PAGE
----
You've worked long and hard to get where you are today. Perhaps you finally achieved the peace of mind that comes from knowing your future is reasonably financially secure. It's understandable that you don't want to let your upcoming divorce undermine your financial stability. After all, it's been a long time since you were single and you want to make sure you're starting off on the right foot where property, assets and investments are concerned.
Hiding assets in divorce is illegal in Michigan and all other states, but unfortunately, it happens all the time. The first step in protecting your assets is to learn the signs that alert you to hidden asset problems so you can demand an explanation of any situation that causes you concern and hopefully prevent your spouse from leaving you empty-handed.
Full disclosure is the name of the game
Before the court can determine how to divide marital assets in divorce, there's usually a discovery process that gets the ball rolling. Part of this process involves disclosure of all assets on both sides. Being mindful of the following may help alert you to potential trouble:
- Financial disclosure should be voluntary in divorce. You also have a right to review itemized lists your spouse discloses to the court.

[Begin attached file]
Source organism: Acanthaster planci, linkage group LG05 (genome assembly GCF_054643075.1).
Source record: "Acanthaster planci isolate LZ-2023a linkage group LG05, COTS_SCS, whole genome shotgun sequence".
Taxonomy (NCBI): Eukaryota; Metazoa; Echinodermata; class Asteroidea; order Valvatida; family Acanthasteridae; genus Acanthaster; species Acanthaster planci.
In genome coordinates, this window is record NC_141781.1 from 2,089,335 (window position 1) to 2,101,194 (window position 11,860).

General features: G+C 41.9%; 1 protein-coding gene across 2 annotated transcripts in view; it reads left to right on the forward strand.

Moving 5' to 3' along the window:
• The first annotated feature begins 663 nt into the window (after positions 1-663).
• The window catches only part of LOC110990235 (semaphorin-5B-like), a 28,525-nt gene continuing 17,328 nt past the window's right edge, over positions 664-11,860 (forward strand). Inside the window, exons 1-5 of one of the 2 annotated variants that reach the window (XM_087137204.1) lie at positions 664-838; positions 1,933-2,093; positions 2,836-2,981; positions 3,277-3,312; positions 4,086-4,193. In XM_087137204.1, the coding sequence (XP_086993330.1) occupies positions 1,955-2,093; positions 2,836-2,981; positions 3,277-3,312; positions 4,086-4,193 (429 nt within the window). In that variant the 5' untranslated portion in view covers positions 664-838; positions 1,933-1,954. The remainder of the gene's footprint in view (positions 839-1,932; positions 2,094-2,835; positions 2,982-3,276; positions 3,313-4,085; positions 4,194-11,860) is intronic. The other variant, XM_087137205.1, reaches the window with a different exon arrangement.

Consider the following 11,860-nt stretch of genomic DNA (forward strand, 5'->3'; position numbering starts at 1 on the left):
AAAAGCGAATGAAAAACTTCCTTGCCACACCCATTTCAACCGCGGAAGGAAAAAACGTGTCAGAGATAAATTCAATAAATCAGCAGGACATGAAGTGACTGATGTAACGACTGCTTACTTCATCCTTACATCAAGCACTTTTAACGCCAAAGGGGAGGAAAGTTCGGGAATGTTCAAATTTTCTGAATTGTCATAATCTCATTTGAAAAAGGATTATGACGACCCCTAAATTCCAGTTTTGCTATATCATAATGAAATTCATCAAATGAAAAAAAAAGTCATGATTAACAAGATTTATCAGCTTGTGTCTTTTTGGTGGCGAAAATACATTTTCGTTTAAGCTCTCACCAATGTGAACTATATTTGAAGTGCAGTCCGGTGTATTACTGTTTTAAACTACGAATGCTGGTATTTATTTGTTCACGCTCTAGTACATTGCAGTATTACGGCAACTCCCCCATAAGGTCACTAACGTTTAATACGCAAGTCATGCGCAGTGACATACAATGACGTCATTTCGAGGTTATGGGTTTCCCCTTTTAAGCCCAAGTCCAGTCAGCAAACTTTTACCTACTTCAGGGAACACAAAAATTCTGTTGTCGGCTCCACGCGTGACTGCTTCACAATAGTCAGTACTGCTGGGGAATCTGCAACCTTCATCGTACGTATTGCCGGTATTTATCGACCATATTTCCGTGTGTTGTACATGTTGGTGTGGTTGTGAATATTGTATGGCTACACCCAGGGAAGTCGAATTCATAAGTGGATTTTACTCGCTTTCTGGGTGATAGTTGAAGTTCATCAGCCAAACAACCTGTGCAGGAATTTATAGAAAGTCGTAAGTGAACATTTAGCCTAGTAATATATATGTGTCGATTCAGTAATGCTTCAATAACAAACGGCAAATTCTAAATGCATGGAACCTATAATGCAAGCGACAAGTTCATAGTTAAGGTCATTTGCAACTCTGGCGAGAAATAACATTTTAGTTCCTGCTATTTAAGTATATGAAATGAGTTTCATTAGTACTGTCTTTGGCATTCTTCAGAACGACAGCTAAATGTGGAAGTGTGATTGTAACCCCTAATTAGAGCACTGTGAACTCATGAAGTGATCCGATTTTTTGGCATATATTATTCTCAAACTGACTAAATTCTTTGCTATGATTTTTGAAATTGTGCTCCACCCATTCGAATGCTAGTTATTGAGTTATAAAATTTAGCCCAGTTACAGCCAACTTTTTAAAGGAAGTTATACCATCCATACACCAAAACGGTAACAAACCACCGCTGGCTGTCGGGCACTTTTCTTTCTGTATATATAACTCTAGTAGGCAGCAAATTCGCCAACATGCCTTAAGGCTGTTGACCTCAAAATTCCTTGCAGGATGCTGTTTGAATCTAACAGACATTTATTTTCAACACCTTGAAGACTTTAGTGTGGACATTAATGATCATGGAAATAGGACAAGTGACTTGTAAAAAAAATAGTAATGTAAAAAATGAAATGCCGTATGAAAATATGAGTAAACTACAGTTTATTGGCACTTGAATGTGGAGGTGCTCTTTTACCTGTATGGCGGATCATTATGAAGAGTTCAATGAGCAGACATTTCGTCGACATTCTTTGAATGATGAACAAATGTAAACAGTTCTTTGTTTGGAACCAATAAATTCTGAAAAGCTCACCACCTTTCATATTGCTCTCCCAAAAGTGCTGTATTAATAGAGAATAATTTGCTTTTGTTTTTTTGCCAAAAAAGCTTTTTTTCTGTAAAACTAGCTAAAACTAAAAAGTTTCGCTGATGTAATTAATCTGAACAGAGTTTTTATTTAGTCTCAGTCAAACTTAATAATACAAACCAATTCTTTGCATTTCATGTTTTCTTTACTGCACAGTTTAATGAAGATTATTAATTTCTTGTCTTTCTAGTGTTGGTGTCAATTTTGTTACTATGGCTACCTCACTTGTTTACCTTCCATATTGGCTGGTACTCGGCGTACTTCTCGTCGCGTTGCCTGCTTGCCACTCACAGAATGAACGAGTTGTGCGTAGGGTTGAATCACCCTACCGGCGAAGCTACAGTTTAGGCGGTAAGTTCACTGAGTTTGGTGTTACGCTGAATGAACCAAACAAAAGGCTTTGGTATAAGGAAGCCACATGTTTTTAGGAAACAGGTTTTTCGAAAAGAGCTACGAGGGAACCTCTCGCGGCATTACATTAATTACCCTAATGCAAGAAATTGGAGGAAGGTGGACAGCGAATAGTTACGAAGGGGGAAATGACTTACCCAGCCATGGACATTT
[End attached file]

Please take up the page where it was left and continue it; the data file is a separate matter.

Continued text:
- If you suspect that a particular asset's value has not been accurately stated, you may call it into question and/or have it appraised to confirm its worth.
- If you notice something has been omitted from a disclosed asset list, you may want to further inquire about it. Perhaps, your spouse simply forgot to mention it, or perhaps, there's more to it than that.
- Interrogatories are requests for involuntary disclosures to which your spouse must comply, such as when you ask to review bank statements, tax documents, liens, or estate plan documents.
- It is often possible to request a sworn deposition from your spouse that can later be referred to in court. This is often a sufficient means for preventing hidden assets.
It's not always immediately apparent when one spouse tries to hide assets from the other. However, a person with savvy investigation skills knows how to track down hidden assets and bring such matters to the court's attention.
There is absolutely no reason you shouldn't be able to get your hands on what is rightfully yours in divorce. If someone is moving money from a joint account without your knowledge or permission, or you notice your spouse suddenly offering loans to close friends or family members, it may be a sign that something is out of line with regard to your marital property. By reaching out for support, you can protect your rights.